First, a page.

Township officials have planned a "bond-fire" to light a match to a facsimilie of the last municipal bond that was financed by general taxpayer funds.
The public is invited to the public burning on Oct. 29 at 7 p.m.
The Township Committee will host the celebratory “bond-fire” in the rear parking lot at the township municipal building at 1 Collyer Lane. A press release from the township government said the paper will be burned as a symbol of a successful fiscal policy.
Township officials, including In August, McArthur said the coming end of municipal debt helped the township hold onto its triple AAA bond rating, even as the federal government was downgraded to an AA bond rating by Standard and Poors last summer.
The remaining debt after Nov. 1 will payments on open space and farmland preservation land investments. However, those bonds are financed through a separate open space tax, and do not come out of the general fund of the annual municipal budget, McArthur has explained at multiple public meetings during the last year.
“In this time of historically high debt at the state and national level, it is a tribute to the policies and operation of Bernards that we can eliminate both our short-term and long-term unfunded debt,” said Deputy Mayor Mary Pavlini, a member of the all-Republican Township Committee.
“Many municipalities in the state are having to cut essential services in order to free up budget money to pay their debt service, or else they are having to raise property taxes," said Pavlini, a candidate for re-election.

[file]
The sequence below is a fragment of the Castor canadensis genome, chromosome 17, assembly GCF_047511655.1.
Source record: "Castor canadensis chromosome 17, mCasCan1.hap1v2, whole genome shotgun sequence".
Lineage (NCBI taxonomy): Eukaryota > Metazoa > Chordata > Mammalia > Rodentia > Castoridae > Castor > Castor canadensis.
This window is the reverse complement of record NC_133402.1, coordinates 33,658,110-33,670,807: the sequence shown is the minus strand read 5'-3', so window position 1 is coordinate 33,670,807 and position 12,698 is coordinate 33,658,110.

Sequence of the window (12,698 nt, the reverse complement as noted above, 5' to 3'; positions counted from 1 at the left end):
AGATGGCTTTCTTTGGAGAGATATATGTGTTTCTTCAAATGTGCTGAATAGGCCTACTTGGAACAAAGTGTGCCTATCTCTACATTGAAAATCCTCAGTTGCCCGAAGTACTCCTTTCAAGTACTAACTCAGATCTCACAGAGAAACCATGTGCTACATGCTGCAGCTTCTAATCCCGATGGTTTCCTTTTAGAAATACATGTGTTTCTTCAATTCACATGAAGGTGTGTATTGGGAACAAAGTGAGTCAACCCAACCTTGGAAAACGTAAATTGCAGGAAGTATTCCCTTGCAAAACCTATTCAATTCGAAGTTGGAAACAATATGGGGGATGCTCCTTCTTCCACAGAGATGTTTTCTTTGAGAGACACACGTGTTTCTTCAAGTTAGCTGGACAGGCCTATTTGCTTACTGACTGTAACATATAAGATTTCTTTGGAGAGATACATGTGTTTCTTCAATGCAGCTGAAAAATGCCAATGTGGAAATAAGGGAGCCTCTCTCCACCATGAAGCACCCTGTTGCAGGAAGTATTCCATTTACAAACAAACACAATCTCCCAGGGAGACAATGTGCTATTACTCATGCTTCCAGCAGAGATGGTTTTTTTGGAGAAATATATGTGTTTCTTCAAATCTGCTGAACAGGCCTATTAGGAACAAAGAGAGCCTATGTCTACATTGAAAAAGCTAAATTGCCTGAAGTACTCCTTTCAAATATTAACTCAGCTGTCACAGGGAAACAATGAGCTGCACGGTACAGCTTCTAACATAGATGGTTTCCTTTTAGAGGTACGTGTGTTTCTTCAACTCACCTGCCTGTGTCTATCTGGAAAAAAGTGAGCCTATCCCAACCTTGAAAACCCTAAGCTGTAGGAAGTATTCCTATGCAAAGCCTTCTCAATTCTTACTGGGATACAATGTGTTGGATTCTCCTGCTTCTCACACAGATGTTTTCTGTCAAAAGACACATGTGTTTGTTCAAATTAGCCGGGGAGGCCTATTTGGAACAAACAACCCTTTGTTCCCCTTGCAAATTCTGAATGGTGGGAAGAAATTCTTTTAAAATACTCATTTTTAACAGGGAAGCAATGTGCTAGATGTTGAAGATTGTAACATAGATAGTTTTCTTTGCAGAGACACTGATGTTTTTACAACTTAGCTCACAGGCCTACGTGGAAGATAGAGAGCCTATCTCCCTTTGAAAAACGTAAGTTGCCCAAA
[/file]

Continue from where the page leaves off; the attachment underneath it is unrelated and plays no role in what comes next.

As of 2012, the will have no debt service obligation other than open space bonds financed from a dedicated source, she said. "That’s a huge savings for our taxpayers.”
Township Administrator Bruce McArthur said in a release from the township that the debt reductions come at a time when the state has been increasing its unfunded mandates to local government and also requiring increased contributions to pensions and healthcare.
Even so, McArthur said, the municipal tax levy, or amount of the municipal budget to be raised by taxes, remains at the 2005 level.
Committeeman John Carpenter, who also is seeking re-election, cited the township’s commitment to maintaining services at the same time.
“By steadfastly adhering to a ‘pay as you go’ policy and paying down our principle every year we have maintained stability with our finances. Bernards has not had to lay off or furlough employees or forego necessary capital purchases."
Carpenter said the township still is run with the hightest of standards. "Quite simply, we applied the same conservative fiscal approach that we would use with our own personal finances: don’t spend all the money!”
The township still maintains adequate financial reserves, according to township officials. Township Committeewoman Carolyn Gaziano said, “The combination of zero unfunded debt, prudent reserves and efficient low cost operations has resulted in us maintaining our AAA bond rating at a time when many government entities are being downgraded.”